In typical Joe Cienkowski fashion, tonight we’re getting a dose of his often repeated yarn that abiogenesis is spontaneous generation repackaged.
Since Louis Pasteur (who Joe is quick to remind you was a Christian) disproved spontaneous generation, Joe is suggesting that abiogenesis has also been disproved without ever having to dip his filthy toe in the water of evidence and science to do so.
Let’s get a little wikipedia review of spontaneous generation:
Spontaneous generation or Equivocal generation is an obsolete theory regarding the origin of life from inanimate matter, which held that this process was a commonplace and everyday occurrence, as distinguished from univocal generation, or reproduction from parent(s). The theory was synthesized by Aristotle, who compiled and expanded the work of prior natural philosophers and the various ancient explanations of the appearance of organisms; it held sway for two millennia. It is generally accepted to have been ultimately disproven in the 19th Century by the experiments of Louis Pasteur, expanding upon the experiments of other scientists before him (such as Francesco Redi who had performed similar experiments in the 17th century). Ultimately, it was succeeded by germ theory and cell theory.
Louis Pasteur’s 1859 experiment put the question to rest. He boiled a meat broth in a flask that had a long neck which curved downward, like a goose. The idea being that the bend in the neck prevented any particles from reaching the broth, while still allowing the free flow of air. The flask remained free of growth for an extended period. When the flask was turned so that particles could fall down the bends, the broth became quickly clouded.
and of abiogenesis:
In natural science, abiogenesis or biopoesis is the study of how life on Earth could have arisen from inanimate matter [ed note: inanimate matter is not nothing as Joe suggests]. It should not be confused with evolution, which is the study of how groups of already living things change over time, or with cosmogony, which covers how the universe might have arisen. Most amino acids, often called “the building blocks of life”, can form via natural chemical reactions unrelated to life, as demonstrated in the Miller–Urey experiment and similar experiments, which involved simulating some of the conditions of the early Earth, in a scientific laboratory. In all living things, these amino acids are organized into proteins, and the construction of these proteins is mediated by nucleic acids. Which of these organic molecules first arose and how they formed the first life is the focus of abiogenesis.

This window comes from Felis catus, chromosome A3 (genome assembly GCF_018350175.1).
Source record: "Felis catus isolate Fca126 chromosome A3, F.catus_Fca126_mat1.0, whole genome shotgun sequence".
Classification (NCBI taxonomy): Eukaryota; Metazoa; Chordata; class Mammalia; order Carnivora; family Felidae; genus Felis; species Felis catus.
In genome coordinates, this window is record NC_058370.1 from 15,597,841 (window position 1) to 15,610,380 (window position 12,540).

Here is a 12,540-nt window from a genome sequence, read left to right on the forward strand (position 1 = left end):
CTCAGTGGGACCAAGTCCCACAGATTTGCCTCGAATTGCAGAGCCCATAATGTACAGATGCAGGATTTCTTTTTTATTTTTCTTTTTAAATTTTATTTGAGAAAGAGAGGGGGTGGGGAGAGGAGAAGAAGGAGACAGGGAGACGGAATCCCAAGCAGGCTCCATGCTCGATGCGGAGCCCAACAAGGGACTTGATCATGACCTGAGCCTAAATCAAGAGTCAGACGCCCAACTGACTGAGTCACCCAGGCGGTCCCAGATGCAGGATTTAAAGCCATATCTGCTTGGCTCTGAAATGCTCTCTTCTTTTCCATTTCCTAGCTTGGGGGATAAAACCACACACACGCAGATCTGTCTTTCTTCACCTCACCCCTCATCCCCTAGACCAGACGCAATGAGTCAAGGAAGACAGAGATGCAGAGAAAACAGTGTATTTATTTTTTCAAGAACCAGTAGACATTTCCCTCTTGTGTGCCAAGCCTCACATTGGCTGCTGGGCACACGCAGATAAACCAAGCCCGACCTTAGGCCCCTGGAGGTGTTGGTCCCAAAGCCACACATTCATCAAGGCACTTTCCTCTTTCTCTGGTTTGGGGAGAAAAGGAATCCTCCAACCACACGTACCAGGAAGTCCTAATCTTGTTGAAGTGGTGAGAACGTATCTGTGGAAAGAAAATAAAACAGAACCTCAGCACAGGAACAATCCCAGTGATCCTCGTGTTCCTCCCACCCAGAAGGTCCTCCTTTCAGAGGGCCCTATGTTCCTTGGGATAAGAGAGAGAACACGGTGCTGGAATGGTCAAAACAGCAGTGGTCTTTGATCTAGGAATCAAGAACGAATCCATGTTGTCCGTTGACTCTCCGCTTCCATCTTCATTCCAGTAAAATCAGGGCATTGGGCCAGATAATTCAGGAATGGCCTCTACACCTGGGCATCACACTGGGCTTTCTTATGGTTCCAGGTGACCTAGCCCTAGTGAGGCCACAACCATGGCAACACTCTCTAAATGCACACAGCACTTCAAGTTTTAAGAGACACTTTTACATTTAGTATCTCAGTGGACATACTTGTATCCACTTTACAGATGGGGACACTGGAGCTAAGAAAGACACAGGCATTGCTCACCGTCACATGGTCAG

As you can see, spontaneous generation literally means the generation of fully formed creatures. It was said that the recipe for forming a mouse was a piece of soiled cloth plus wheat for 21 days and the recipe for a scorpion was basil, placed between two bricks and left in sunlight. It was thought that rotting meat spontaneously generated maggots and that mud from the river banks spontaneously generated alligators. On the contrary, abiogenesis is a hypothesis that suggests that life arose from non-life via natural chemical processes. Here’s a video that might help you understand how:
As you can see, having fully formed organisms simply arising out of nothing is completely opposite of what abiogenesis is about. That makes Joe Cienkowski a filthy liar.
UPDATE: Lousy Canuck has another debunking of this filthy Joe Cienkowski lie.